23 Nov 2008

Student drinking survey sparks call for higher alcohol tax

8:56 am on 23 November 2008

A senior health professional is calling for the Government to raise the tax on alcohol, following a survey indicating a third of students questioned had blacked out after drinking in the previous month.

The Injury Prevention Research Unit released the results of an internet-based survey on students' drinking habits, which canvassed more 2,500 students from five of the country's eight universities.

Of those who responded, 80% reported drinking alcohol in the four weeks prior to the survey, 33% reported blacking out after drinking and 10% reported having driven with someone who was drunk.

Dr Jennie Connor, lecturer in epidemiology at Otago University and research associate with the Injury Prevention Research Unit, says it is a difficult political decision to do something about controlling alcohol.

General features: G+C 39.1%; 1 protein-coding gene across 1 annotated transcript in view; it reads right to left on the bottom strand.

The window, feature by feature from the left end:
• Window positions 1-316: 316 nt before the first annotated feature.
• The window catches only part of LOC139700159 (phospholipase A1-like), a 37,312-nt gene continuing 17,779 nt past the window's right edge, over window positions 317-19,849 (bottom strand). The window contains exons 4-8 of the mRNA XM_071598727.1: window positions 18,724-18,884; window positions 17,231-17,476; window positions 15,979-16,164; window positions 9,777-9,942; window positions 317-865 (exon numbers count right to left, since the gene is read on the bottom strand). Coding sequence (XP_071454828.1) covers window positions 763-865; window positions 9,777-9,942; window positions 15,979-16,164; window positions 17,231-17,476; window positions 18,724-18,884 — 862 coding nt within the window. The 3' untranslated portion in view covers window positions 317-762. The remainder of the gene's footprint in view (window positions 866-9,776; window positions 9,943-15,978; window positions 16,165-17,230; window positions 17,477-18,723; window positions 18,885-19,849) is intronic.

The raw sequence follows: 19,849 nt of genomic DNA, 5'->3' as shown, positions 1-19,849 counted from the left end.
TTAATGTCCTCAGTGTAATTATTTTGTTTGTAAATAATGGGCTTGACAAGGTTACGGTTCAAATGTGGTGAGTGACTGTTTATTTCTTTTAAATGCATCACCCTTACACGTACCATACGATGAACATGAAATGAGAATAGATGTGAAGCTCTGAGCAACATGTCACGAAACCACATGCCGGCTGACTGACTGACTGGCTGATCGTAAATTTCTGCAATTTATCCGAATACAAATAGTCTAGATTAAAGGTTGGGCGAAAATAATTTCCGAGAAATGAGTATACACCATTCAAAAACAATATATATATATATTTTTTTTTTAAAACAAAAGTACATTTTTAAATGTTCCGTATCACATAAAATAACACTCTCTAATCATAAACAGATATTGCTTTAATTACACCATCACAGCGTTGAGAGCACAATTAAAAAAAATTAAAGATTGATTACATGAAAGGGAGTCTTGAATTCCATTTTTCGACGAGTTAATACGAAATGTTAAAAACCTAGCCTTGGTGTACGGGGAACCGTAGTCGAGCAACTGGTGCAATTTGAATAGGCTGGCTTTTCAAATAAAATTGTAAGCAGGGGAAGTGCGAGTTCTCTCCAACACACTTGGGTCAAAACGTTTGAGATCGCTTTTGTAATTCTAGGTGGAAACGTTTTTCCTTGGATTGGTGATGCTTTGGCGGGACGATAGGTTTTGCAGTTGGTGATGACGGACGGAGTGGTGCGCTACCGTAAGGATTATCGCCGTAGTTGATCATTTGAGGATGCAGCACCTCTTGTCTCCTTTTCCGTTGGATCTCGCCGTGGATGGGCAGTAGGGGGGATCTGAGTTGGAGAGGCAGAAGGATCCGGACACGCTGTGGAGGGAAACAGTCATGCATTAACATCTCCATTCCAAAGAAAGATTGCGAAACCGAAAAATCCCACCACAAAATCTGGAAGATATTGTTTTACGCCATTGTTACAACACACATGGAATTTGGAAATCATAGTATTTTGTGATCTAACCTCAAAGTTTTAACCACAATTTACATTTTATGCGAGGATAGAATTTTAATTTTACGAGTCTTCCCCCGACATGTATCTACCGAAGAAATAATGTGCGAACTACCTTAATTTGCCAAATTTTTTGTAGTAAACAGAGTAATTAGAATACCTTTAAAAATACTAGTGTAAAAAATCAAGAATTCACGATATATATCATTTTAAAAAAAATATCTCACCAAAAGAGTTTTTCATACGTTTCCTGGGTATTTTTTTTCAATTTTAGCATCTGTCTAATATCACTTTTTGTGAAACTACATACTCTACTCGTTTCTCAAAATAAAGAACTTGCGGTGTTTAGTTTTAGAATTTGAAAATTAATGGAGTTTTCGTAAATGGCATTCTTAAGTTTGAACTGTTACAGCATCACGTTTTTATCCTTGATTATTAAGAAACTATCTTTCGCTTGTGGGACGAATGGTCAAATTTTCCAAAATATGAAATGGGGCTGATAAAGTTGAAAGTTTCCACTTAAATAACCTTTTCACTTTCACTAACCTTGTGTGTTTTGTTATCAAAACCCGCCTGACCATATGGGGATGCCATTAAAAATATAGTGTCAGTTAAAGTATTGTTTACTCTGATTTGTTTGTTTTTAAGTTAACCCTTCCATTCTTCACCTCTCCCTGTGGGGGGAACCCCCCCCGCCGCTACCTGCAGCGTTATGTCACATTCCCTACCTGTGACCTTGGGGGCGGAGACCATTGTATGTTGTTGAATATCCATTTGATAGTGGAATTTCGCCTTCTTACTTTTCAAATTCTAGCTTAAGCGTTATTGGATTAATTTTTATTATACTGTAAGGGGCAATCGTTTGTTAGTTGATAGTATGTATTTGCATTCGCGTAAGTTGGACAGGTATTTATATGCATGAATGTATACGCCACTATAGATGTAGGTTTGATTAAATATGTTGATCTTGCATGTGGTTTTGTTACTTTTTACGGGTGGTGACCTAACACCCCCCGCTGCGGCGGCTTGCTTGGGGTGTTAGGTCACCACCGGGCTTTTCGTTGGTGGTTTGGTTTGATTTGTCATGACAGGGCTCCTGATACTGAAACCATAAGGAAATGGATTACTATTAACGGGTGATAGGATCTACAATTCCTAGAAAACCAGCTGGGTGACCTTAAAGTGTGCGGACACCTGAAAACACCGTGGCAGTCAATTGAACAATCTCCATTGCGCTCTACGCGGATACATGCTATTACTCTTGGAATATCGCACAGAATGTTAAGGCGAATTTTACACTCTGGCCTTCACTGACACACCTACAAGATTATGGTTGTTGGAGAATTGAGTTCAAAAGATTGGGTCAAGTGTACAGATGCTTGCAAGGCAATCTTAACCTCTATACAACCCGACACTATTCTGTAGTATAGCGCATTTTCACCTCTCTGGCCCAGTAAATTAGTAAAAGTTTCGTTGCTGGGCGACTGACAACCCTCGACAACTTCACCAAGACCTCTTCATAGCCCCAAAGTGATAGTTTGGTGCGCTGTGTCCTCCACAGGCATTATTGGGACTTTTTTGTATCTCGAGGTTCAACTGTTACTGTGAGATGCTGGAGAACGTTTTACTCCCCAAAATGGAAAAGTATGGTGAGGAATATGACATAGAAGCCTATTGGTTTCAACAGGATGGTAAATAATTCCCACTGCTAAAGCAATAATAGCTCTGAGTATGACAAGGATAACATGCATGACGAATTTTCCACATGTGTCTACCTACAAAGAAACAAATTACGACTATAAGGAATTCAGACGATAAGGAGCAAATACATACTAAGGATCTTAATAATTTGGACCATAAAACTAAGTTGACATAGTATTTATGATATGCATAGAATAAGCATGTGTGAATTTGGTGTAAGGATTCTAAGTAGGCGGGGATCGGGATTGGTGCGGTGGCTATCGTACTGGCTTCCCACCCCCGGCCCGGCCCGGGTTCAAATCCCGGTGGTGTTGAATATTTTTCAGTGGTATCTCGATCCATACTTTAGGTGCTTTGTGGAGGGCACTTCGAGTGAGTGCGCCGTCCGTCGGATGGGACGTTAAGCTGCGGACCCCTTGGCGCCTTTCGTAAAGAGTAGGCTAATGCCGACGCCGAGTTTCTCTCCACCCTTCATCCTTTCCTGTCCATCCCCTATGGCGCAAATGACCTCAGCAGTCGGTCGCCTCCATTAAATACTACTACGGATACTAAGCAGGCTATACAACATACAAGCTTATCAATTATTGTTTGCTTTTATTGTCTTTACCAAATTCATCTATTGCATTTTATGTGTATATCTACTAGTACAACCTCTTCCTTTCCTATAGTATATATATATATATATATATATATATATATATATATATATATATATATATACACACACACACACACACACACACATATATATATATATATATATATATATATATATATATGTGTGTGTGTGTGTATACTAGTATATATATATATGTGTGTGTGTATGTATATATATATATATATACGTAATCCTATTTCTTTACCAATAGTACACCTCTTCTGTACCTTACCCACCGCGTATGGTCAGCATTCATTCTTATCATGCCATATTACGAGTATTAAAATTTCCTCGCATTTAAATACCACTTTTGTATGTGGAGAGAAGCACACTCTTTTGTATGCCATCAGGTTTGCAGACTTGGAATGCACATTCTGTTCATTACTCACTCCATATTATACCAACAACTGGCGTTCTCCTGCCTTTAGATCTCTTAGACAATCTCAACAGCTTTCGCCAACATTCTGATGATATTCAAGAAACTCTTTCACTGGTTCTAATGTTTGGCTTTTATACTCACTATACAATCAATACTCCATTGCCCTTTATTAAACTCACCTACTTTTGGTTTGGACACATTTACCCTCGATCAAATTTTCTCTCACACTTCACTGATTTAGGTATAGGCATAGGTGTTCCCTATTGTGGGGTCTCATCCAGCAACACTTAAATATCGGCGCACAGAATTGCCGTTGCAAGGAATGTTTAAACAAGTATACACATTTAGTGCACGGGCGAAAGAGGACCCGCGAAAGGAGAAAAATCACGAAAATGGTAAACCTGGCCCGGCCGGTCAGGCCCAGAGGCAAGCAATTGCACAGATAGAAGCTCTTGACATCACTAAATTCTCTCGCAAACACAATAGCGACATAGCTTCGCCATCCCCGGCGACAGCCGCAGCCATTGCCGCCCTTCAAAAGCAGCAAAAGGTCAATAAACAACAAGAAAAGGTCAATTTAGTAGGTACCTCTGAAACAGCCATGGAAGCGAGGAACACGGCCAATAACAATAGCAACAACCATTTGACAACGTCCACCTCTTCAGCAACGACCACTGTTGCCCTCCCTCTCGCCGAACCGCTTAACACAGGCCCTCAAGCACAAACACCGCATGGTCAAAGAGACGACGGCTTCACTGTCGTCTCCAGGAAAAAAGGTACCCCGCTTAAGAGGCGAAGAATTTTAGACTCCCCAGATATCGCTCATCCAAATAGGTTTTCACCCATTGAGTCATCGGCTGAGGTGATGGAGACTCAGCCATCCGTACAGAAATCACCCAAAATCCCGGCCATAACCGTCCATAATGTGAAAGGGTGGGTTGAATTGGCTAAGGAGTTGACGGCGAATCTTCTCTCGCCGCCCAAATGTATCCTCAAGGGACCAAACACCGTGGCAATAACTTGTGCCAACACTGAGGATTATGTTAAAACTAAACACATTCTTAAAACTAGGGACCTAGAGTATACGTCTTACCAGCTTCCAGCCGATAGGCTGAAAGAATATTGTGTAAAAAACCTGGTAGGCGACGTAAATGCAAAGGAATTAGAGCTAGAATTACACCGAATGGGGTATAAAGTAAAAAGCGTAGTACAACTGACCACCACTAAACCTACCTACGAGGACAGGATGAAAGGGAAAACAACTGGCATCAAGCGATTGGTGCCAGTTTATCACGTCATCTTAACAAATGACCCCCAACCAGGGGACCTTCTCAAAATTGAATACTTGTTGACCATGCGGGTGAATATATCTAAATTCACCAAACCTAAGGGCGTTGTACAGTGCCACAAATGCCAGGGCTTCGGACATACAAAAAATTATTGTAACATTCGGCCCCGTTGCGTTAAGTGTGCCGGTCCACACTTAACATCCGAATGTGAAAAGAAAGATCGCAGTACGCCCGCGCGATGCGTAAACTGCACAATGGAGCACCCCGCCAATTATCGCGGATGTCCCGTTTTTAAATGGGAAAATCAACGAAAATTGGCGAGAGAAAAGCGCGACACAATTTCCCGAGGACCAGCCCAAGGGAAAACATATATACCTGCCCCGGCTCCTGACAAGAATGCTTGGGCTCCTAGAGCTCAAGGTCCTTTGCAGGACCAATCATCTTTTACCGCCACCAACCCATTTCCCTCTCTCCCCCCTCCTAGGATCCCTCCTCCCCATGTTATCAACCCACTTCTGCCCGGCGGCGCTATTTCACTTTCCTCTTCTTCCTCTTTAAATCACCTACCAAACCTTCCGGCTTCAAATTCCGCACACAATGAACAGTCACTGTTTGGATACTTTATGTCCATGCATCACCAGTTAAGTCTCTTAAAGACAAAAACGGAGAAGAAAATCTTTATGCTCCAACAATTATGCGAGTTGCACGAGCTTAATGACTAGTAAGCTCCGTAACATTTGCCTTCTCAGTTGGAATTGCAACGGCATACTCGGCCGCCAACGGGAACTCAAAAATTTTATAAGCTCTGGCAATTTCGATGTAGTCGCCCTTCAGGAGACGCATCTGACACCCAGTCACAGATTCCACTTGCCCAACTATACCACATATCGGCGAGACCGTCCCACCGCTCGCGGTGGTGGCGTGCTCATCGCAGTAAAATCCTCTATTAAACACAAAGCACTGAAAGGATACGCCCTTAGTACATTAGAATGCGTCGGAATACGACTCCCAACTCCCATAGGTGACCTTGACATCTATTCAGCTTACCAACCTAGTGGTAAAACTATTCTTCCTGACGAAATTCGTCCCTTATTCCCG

However she says international evidence shows that increasing taxes and raising the purchase age reduces the level of alcohol-related harm.

New Zealand Union of Students Associations co-president Liz Hawes says students' drinking habits are no different to those of other young people.

Ms Hawes says her priority would be to eliminate alco-pops, which she describes as particularly evil.

Alcohol Advisory Council chief executive Gerard Vaughan says the survey's results show there should be fewer alcohol stores close to campuses.

Mr Vaughan says liquor outlets grouped close to universities, late opening hours and the type of stores all contribute to student drinking.